Autograft vs. Allograft
What’s the difference between an Autograft and Allograft for ACL reconstruction surgery?
There are two primary options for reconstruction of the ACL – an autograft or an allograft. What’s the difference between the two?
An autograft uses a tendon (from you) taken from the patellar tendon, hamstring tendon, or quadriceps tendon. In the past, the patellar tendon was considered the “gold standard”, but all three options are effective and provide their own advantages. Using an autograft in reconstruction has several benefits for the patient. There is earlier incorporation into the body with an autograft because the tendon is from your own body. Additionally, there is no potential for outside disease transmission or rejection of the tendon. An autograft is also stronger than an allograft because of the sterilization process for donor tissue. An autograft is typically the recommended graft for patients younger than 40, but exceptions do exist.
If you choose to use an autograft, there are several options for the replacement tissue. Tissue may be taken from the patellar tendon, hamstring tendon, or quadriceps tendon.
- Autograft Patellar Tendon – This was previously the most common procedure performed for ACL reconstruction. It involves removing 10-11mm from the middle of your patellar tendon with bone blocks on either side. 5-10% may have soreness in the front of the knee from where the graft was taken when kneeling; this kneeling discomfort may persist indefinitely.
- Autograft Hamstring Tendons – This uses your distal hamstring tendons to reconstruct the ACL. The overall results have been similar to the patellar tendon. There has been some donor site weakness reported, though the clinical/functional significance has not been proven.
- Autograft Quadriceps Tendon – This technique utilizes taking a 10mm strip of your quadriceps tendon that inserts on the top of your patella. This graft typically does not require taking any bone from your patella and helps prevent kneeling pain. The graft has become more popular in recent years and has good short-term data.
There are many factors to consider when discussing which option is best for an autograft. For example, is this the first ACL tear? Are you an athlete? Are you a female athlete that relies heavily on your quadriceps? Is the goal to return to sports or simply to regain normal function of the knee? Every patient is different and considering the individual, their goals, and their unique circumstances will help determine the best autograft option.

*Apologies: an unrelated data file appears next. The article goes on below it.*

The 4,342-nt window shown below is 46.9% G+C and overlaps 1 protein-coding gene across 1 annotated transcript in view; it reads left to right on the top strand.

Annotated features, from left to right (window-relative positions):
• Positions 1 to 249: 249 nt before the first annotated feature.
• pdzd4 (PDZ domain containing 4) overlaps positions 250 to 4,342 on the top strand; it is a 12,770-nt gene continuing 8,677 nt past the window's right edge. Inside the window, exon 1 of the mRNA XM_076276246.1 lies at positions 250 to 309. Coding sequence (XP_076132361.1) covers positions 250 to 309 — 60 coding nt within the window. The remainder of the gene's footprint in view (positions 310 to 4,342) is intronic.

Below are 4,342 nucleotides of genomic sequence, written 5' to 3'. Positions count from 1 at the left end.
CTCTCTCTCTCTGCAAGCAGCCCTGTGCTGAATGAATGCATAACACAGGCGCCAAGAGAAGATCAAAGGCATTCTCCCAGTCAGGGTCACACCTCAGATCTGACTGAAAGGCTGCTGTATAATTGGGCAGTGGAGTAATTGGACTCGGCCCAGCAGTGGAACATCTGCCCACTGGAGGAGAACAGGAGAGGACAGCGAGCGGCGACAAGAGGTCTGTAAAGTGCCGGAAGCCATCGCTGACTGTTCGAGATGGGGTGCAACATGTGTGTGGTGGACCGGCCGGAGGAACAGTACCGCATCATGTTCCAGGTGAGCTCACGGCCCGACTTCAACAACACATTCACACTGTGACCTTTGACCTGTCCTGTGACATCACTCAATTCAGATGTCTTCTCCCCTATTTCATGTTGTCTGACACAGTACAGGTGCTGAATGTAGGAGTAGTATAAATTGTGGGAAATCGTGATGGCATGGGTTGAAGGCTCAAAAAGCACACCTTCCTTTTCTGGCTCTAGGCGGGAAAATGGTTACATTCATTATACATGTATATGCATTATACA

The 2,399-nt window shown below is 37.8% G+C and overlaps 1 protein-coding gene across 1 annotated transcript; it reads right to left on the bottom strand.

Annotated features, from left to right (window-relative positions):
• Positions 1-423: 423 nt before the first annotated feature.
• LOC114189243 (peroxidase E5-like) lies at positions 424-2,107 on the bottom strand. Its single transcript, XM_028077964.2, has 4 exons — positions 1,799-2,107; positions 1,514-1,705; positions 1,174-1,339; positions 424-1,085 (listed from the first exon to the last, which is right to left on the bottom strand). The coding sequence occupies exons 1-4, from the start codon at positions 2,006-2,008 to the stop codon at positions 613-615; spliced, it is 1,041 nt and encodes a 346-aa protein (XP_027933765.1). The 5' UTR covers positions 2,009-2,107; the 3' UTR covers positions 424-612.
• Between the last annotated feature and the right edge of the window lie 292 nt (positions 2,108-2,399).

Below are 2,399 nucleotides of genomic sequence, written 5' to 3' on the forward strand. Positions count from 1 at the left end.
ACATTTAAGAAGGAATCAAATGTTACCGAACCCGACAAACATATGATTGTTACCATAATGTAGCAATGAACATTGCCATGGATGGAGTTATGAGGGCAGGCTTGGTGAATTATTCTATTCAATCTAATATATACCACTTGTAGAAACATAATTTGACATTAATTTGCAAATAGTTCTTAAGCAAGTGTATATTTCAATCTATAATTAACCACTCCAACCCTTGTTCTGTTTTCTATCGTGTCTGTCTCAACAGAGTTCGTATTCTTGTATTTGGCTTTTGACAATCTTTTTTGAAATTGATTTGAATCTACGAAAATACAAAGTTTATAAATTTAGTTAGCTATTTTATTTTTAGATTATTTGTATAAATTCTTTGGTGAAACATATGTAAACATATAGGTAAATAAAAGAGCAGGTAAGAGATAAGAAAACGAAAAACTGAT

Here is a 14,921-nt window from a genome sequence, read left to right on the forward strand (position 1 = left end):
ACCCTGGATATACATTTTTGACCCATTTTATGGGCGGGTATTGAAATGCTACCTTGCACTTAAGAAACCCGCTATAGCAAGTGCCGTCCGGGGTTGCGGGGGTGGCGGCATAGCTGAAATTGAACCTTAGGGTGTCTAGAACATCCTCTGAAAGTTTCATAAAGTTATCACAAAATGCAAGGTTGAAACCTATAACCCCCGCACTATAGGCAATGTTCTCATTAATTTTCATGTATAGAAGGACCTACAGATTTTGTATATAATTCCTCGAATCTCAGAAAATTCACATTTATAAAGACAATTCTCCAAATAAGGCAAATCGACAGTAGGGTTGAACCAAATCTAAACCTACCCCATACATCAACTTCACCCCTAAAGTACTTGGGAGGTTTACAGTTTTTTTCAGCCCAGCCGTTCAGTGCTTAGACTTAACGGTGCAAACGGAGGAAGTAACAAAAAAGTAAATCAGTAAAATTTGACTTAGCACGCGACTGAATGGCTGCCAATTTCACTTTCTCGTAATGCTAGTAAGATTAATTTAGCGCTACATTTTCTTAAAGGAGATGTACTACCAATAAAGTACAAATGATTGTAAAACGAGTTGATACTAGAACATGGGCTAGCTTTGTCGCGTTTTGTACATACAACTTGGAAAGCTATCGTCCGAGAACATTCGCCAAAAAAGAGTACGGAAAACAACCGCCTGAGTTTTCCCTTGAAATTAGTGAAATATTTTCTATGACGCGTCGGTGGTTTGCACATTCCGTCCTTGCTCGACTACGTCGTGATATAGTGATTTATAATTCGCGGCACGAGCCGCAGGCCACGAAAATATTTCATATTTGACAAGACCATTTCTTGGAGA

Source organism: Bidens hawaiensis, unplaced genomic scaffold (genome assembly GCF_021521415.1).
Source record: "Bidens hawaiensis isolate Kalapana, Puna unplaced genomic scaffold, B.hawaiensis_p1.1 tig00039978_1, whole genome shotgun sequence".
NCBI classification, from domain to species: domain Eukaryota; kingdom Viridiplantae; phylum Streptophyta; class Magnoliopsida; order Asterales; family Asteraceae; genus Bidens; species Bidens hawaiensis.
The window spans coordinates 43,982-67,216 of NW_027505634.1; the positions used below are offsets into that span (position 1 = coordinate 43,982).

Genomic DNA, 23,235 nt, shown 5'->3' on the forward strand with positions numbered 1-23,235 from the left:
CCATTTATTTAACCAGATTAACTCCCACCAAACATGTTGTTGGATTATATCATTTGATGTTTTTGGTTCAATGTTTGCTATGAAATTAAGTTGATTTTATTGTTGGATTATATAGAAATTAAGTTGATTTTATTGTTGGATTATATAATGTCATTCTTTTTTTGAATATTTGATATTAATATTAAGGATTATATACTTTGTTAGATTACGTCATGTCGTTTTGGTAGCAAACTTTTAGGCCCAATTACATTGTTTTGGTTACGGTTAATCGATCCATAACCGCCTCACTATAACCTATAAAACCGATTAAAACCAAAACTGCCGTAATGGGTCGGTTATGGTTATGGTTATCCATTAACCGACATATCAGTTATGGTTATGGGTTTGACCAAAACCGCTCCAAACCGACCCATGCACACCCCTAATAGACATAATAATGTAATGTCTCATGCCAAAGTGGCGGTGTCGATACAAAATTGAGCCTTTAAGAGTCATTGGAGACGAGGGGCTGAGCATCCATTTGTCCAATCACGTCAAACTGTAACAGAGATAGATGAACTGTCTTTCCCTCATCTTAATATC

An allograft uses a tendon taken from a donor (cadaver) to remake the ligament. Because the tendon comes from an outside source, there is no additional incision for the patient or risk of injury at the harvest site. Typically, using an allograft means an easier and smoother recovery for the patient in the first few weeks, however, total recovery time is the same as using autograft. Using an allograft means shorter surgical time as well. Allografts are a great option for patients over 40 who aren’t returning to high-level sports or for those with multiple knee injuries or revisions needed to repair the knee.
Every patient is unique and every knee is different. Your injury, the degree of knee instability, and your future goals all affect the surgical procedure and recommendation for which graft you choose. There are benefits to each option, and each individual should receive personalized care for their specific situation.
Ronak Patel, MD is a Board-Certified Orthopaedic Surgeon specializing in Sports Medicine injuries for teens and adults in Chicagoland and NW Indiana. Dr. Ronak M. Patel has performed hundreds of successful ACL reconstructions allowing a quicker rehabilitation, earlier weight-bearing and often doesn’t require bracing after ACL reconstruction. Dr. Patel has devised an efficient rehabilitation program to allow athletes of all levels (high school, collegiate, and professional) get back to competing at the highest level.
At a Glance
Ronak M. Patel M.D.
- Double Board-Certified, Fellowship-Trained Orthopaedic Surgeon
- Past Team Physician to the Cavaliers (NBA), Browns (NFL) and Guardians (MLB)
- Published over 49 publications and 10 book chapters
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